How many of us have inherited a project in mid-stream? Show of hands? Everyone? Sounds about right. If you haven’t yet…you will. And, much like buying a used car, there will be surprises. The question is, did you inherit something in decent working order or did you inherit a lemon?
Sometimes you can tell by the reason the previous project manager gave up the reins to the project. If he left the company against his will, then you can probably assume it will be a mess. If he left for a better job at another company or left the project for one that he was specifically needed on (had a good history with the client or had a skill set that was needed by the new project), then you can likely assume it will be in decent shape when you take it over.
Let’s assume – for the sake of this article – that soon after you inherited this project from the outgoing project manager, you realized it’s a complete mess. Now what do you do? All eyes are on you. Ready, set, go!
1.Say hi to the team. That’s a little tongue in check of course. It’s much more than a “hi, how are you?” session. Meet with the team in the first couple of hours – if possible – of taking over the project. You’ve seen those crime shows where it seems like it’s happening over several days and then you realize it’s really over about 12 hours. That needs to be this project transition. In the first 24 hours, you need to make this and the next two steps happen. Get to know the team, find out what’s wrong, what they think is going “ok” and brainstorm on what to do next.
2. Introduce yourself to the project client – with a helmet on. Chances are, the project client will not start out as your friend. Coming in, you’re as bad as the project is and as bad as the last project manager was. Until you do something positive, or prove yourself, you’re just a a different face and voice associated with the same mess.
I was called in as a consultant to save three projects that were threatening to shut a new startup down. They had no real project management wrapped around these three implementations. I was given complete control of the development staff and asked to turn these three projects around. I had all three clients come onsite for an introduction and presentation. It took them a week or two after that to really warm up to me and to get past their initial skepticism, but as soon as I started turning things around, I was their new best friend.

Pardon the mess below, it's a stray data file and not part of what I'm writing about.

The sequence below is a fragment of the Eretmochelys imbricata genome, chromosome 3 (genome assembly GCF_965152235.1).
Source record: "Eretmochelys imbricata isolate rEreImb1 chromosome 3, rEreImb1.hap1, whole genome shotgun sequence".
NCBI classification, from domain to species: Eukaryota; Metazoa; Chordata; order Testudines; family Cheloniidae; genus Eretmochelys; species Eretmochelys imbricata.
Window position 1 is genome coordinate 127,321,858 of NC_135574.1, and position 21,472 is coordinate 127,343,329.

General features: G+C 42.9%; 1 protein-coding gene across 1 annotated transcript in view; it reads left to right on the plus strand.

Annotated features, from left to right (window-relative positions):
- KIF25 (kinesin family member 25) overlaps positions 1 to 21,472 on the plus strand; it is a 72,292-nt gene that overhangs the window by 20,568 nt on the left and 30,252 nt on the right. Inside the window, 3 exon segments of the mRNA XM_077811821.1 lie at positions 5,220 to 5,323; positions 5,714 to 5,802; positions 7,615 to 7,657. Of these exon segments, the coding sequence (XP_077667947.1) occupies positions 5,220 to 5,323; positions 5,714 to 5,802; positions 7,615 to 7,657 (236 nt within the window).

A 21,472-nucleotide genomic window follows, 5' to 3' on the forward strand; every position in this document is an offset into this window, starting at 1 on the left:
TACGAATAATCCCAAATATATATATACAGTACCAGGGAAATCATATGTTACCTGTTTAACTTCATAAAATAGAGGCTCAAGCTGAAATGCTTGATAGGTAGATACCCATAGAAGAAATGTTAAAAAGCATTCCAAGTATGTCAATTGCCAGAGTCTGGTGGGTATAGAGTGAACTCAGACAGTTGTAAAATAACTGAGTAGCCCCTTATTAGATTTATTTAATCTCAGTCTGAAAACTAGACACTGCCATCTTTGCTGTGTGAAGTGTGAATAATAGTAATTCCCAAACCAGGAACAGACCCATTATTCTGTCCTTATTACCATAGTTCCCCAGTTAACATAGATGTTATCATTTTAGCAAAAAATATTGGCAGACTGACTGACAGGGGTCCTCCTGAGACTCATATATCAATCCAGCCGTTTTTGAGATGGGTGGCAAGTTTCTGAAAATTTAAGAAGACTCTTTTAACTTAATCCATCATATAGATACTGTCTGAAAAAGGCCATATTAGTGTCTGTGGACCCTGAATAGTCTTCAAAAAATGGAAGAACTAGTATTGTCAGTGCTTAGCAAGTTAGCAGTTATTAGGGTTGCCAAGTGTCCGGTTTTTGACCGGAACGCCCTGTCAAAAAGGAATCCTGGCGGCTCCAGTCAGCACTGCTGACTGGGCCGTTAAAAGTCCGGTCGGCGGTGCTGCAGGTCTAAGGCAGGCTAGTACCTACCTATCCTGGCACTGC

If things were going really bad and you start giving them something good, it doesn’t take much to start to make their confidence rise. In some cases, these customers are starving for something good to happen…they are desperate but don’t want all of the money they’ve spent so far to be a waste. They will give you a leash, but it won’t be a very long one. They’ve been waiting for someone to do something positive and you’re up.
3. Revise the project schedule and get going. Once you’ve taken your place, gained leadership of the team, and meet with the project client, then you can finalize a newly revised project schedule based on the discussions and decisions that came out of those first two steps above. Get the new project schedule out to all key stakeholders and move on to next steps, which must include weekly internal project team meetings – or daily standups in the agile world – and weekly project status meetings or calls with your project customer.
Summary / call for input
I realize these may be somewhat simplified steps. But these are essentially the basics – in my opinion – of what has to happen in the first 3-5 days of taking over a disastrous project. These steps won’t take away the pain the project team and client have experienced and likely won’t turn the project around – at least not by themselves. But they are steps in the right direction and they are the steps you must take immediately when you take on a project that is just about ready to go into the dumpster.
You will be met with some skepticism, but at least you’ll be fresh for a day or two and look like a savior for a couple more days after that. Take advantage of that positive outlook that you get just from taking over. Make a great first impression and everything you do after that will be a little easier. Look confident, be confident and most of all…lead.
What about our readers? What experiences do you have with taking over the nightmare project? What have you done immediately to make the project customer feel comfortable with you and give your organization what amounts to a second chance? Please share your experiences.
This article was written by Brad Egeland from CIO and was legally licensed through the NewsCred publisher network.